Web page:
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It's a great idea to start a journal of firing schedules that you can make notes in for each project. This will help you to review your schedules, if you decide you need to make changes. These firing schedules are starting off points to help you develop firing schedules that work in your kiln. Each kiln will fire a bit differently and hold heat differently.

In some kilns, it is helpful to vent when firing to help prevent devitrification from burnoff. When using adhesives or shelf papers, gases or vapors can settle on your fused glass pieces, if there is no way for them to escape the kiln. Venting can be achieved by placing small squares of 1/8" or 1/4" fiber paper between the lid and the kiln during firing or leaving vent plugs out. This little space allows residues to burn off and escape the kiln. It can also help to speed the cooling rate through the devitrification range on the way to annealing temperatures. Make sure that your kiln has ample space all the way around it and that it is not too close to walls or flammable materials. Visit your kiln manufacturer's website for specific information.

Here are some sample firing schedules to get you started:

Assumptions: 2 layers of standard thickness glass (3mm or 1/8") stacked to make a thickness of 6mm or 1/4"

These firing schedules are fairly conservative, so you shouldn't have any breakage. However, please note that these firing schedules are just general guidelines and recommendations made by Streuter Technologies. It is up to the user to take into acount their glass fusing setup and design, materials used and kiln being used to yield their desired results.

dph = degrees per hour (Fahrenheit)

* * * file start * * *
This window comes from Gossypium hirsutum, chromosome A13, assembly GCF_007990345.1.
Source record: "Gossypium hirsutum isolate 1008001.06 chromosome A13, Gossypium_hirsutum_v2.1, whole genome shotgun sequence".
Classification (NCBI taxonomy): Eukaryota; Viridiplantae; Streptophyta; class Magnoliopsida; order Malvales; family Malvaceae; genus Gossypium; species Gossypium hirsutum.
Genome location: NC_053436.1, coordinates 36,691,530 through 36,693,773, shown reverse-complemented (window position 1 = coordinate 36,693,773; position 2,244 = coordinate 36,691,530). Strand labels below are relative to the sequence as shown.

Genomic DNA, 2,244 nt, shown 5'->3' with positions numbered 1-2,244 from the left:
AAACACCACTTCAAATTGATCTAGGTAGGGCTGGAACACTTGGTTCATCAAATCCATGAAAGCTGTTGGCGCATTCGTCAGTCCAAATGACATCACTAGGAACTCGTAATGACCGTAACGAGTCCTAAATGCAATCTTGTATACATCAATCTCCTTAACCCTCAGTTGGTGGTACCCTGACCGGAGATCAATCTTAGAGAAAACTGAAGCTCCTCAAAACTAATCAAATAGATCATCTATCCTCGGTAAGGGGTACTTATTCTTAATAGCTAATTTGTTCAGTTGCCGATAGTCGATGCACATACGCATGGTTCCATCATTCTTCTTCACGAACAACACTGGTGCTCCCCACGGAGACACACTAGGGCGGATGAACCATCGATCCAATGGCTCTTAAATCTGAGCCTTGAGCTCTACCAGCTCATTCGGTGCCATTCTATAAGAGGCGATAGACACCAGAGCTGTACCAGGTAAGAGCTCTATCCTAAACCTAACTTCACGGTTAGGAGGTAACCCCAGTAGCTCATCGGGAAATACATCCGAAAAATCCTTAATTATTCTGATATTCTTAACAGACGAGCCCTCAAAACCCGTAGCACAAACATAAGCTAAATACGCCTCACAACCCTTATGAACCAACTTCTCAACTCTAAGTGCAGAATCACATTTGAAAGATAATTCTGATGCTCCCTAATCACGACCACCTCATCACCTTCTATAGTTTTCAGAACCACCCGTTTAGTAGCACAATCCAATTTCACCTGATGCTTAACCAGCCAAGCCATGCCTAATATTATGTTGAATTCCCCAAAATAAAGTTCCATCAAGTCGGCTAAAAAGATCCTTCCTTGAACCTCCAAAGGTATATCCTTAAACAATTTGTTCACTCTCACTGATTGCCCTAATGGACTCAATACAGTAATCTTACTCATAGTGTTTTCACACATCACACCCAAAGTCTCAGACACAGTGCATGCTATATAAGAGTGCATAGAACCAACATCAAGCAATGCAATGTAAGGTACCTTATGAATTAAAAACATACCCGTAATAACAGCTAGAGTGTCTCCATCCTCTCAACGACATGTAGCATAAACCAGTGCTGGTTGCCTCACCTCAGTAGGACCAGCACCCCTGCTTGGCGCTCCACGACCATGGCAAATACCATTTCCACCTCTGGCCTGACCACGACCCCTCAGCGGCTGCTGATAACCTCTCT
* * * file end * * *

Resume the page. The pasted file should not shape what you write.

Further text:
AFAP = as fast as possible, represented by 9999 when programming your kiln

min = minutes

FULL FUSE: This firing schedule is for a full fuse, meaning that the layers of glass will melt together and have no texture left.

Full Fuse
250 dph 600º F 45 min
250 dph 1000º F 60 min
250 dph 1100º F 10 min
50 dph 1250º F 20 min
500 dph 1480º F 10 min
AFAP 960º F

45 min

100 dph 800º F 0 min
200 dph 700º F 0 min
400 dph 100º F 0 min


SOFT TACK or "Contour" Fuse: This firing schedule is for a tack, soft or "contour" fuse. The fused piece will have a slight texture, but the edges will be very rounded

Soft Tack or "Contour" Fuse

250 dph 600º F 45 min
250 dph 1000º F 60 min
250 dph 1100º F 10 min
50 dph 1250º F 20 min
500 dph 1440º F 8min
AFAP 960º F

45 min

100 dph 800º F 0 min
200 dph 700º F 0 min
400 dph 100º F 0 min

TEXTURAL TACK FUSE: This firing schedule is for textural tack fuse and is used in creating fused glass mosaics. The fused piece will be highly textured.

Textural Tack Fuse
250 dph 600º F 45 min
250 dph 1000º F 60 min
250 dph 1100º F 10 min
50 dph 1250º F 20 min
500 dph 1375º F 7 min
AFAP 960º F

90 min

100 dph 800º F 0 min
200 dph 700º F 0 min
400 dph 100º F 0 min

POWDER WAFER BURNOUT SCHEDULE: The following three segments should be the first segments in a firing schedule for burning out the binders in the No Days Powder Wafers slowly to prevent distortion of the shapes. It also helps to cut back on the smell and smoking of the binders burning out.

Powder Wafer Burnout - add to beginning of other schedules when using No Days Powder Wafers
150 dph 300º F 45 min
250 dph 600º F 45 min
250 dph 1000º F 45 min

SLUMP SCHEDULE: This firing schedule is for a slump schedule. After using one of the above schedules to fuse your pieces together, you're ready to give it shape by placing it in a mold. Make sure that the glass is not bigger than your ceramic mold, or you can potentially break your glass, your mold or both while firing.

Slump Schedule
250 dph 750º F 10 min
250 dph 900º F 30 min
300 dph 1150º F 15 min
300 dph 1250º F 30 min
AFAP 960º F 90 min
50 dph 800º F 0 min
100 dph 700º F 0 min
300 dph 100º F 0 min


dph = degrees per hour (Fahrenheit)

AFAP = as fast as possible, represented by 9999 when programming your kiln

min = minutes

For more information or questions regarding firing schedules, please e-mail Carrie Strope at carrie@stretech.com